And yet the UK defence industry is in good health. In BAe Systems, we have one of the world’s few genuine Tier 1 defence manufacturers. A company that can manufacture aircraft carriers, submarines, armoured vehicles, fighter aircraft etc etc. But we have a culture of “anyone but British Waste of Space”.

And we have a plethora of innovative, agile SMEs. With few exceptions, there are British companies who can make pretty much anything the Army needs.

What we lack is the intelligent customer capability. It was dispensed with 20 or more years ago and replaced with a phalanx of newly minted post-ICSC Majors who spend far too little time in post to actually develop into a effective intelligent customer capability.

Abbey Wood lacks the capacity (and probably capability) to manage either complex projects or to contract and nurture SMEs. They too have been cut to the bone, so that key project management functions are outsourced to a panel of term contract consultants. And those consultants often lack experience and knowledge.

It’s really not clever.
I am not disagreeing with your comment(s) but regarding your last paragraph I think strongly that every project or Delivery Team need a strong Requirements Manager (RM).

As long as said RM is an absolute SME and not worried about standing up, upsetting the apple cart, and actually giving a toss, he or she can ensure the 'selection and maintenance of the aim' piece and direct the project to its conclusion.

Easy for me to say; especially when you need to fill the RM slot with not only an SME but also one who is willing to possibly 'double tour' or even go into a job that is not (possibly) considered as crunchy as command/Ops/Adt/WTE etc.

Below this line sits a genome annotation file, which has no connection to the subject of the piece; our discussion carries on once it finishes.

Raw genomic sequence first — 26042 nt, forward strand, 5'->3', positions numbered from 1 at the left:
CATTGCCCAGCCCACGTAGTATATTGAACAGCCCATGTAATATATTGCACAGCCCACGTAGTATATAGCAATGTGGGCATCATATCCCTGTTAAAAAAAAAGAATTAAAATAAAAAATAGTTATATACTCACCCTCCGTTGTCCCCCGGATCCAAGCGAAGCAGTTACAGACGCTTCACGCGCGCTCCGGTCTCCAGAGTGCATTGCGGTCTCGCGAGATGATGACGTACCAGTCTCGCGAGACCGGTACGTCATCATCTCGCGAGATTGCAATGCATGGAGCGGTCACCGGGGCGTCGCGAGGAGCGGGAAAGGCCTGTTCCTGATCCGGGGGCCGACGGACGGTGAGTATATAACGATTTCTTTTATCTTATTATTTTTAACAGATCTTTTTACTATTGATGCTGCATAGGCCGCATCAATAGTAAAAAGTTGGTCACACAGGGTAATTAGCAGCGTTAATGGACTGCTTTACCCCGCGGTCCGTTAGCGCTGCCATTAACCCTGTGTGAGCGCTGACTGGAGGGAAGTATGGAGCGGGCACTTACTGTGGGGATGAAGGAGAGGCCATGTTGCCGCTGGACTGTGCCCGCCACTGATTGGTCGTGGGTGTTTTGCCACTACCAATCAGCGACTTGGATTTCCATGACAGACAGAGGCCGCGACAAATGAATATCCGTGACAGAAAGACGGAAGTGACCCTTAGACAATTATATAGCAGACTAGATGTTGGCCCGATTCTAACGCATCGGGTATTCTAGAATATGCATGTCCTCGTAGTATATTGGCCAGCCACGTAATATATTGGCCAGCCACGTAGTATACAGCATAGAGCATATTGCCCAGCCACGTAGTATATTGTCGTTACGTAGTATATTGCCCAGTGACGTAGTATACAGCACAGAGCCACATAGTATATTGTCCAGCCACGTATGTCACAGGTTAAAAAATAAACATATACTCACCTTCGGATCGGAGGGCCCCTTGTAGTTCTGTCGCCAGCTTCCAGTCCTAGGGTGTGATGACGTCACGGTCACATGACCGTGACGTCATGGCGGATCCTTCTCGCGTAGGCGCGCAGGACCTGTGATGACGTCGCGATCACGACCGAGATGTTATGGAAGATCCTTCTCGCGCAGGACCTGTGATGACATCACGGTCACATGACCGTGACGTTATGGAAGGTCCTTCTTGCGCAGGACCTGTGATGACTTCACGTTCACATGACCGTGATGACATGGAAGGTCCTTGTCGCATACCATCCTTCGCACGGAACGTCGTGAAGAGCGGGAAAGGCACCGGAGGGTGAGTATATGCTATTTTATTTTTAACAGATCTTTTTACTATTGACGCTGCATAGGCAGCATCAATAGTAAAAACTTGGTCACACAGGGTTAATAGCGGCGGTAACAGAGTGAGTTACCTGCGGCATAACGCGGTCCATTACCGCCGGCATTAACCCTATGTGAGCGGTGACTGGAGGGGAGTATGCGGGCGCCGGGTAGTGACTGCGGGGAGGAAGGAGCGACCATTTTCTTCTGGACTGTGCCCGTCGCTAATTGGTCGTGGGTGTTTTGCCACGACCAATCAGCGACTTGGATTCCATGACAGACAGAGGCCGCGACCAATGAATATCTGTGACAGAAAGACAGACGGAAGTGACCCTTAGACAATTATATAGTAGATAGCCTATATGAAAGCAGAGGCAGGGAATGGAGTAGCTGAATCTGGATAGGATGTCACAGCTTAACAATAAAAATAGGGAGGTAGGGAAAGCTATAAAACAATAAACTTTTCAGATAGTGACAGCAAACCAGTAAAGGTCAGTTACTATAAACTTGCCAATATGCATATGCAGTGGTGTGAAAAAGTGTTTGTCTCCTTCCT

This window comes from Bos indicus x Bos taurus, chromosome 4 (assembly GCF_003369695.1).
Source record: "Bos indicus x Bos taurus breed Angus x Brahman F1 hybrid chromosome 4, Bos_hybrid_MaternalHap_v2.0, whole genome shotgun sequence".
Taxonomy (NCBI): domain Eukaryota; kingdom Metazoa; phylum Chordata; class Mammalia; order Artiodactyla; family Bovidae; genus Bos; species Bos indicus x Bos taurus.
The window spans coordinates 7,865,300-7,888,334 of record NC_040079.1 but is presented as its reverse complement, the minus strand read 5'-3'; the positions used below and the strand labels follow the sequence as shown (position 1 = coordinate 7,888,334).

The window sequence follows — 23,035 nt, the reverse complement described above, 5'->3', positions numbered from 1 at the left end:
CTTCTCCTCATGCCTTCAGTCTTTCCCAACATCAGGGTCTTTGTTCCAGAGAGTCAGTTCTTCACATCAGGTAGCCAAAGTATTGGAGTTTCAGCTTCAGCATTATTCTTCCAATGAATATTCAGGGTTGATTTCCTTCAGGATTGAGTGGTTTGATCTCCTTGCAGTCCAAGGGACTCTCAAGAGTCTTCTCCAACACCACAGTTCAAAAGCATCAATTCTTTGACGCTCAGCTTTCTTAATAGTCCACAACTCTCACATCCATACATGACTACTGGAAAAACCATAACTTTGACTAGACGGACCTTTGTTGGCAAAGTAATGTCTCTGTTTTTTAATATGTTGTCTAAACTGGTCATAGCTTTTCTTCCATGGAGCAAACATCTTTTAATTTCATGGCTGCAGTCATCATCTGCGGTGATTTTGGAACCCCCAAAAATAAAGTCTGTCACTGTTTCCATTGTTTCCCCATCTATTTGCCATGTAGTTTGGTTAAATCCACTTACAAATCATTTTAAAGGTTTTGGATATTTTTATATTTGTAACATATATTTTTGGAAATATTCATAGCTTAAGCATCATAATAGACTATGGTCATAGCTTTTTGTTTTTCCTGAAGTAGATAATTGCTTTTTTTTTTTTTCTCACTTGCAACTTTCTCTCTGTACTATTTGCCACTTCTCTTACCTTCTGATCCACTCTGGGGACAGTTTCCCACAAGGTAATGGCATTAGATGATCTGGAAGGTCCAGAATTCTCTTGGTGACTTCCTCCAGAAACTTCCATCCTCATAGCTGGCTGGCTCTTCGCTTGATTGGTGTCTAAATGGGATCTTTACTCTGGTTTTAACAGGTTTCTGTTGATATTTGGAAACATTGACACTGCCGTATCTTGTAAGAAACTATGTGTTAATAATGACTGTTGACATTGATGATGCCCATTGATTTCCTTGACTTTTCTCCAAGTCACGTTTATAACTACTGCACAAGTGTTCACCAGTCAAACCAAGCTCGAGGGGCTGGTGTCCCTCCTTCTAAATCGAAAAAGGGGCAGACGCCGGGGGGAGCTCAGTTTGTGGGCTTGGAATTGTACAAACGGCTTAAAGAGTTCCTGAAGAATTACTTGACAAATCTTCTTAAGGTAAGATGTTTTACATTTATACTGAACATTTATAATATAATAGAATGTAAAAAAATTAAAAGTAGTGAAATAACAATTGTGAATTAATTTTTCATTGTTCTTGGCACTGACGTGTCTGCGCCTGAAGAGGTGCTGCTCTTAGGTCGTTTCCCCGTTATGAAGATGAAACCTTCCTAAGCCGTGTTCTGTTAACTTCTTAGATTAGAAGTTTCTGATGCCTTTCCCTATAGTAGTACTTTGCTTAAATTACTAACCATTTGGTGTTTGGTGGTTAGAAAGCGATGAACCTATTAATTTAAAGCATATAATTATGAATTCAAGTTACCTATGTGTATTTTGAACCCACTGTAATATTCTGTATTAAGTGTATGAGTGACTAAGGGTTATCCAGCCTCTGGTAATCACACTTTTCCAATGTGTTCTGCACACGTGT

Based on my own experiences I very much believe that an RM can punch way above his weight and keep CS and Mil on track to deliver what the User wants. That RM, in my opinion, can satisfy the concerns you rightly highlight in your final para.

It seems that everyone (Army, media, parliament et al) love to mention how poor UK Mil procurement is. My, possibly simplistic, view is to load up and take seriously the role of the RMs in all of this.
 
I am not disagreeing with your comment(s) but regarding your last paragraph I think strongly that every project or Delivery Team need a strong Requirements Manager (RM).

As long as said RM is an absolute SME and not worried about standing up, upsetting the apple cart, and actually giving a toss, he or she can ensure the 'selection and maintenance of the aim' piece and direct the project to its conclusion.

Easy for me to say; especially when you need to fill the RM slot with not only an SME but also one who is willing to possibly 'double tour' or even go into a job that is not (possibly) considered as crunchy as command/Ops/Adt/WTE etc.

Based on my own experiences I very much believe that an RM can punch way above his weight and keep CS and Mil on track to deliver what the User wants. That RM, in my opinion, can satisfy the concerns you rightly highlight in your final para.

It seems that everyone (Army, media, parliament et al) love to mention how poor UK Mil procurement is. My, possibly simplistic, view is to load up and take seriously the role of the RMs in all of this.
My first observation is that UK military procurement is not poor at all. An organisation that can procure, commission and integrate a system of systems as complex as the carriers is the very opposite of poor at procurement.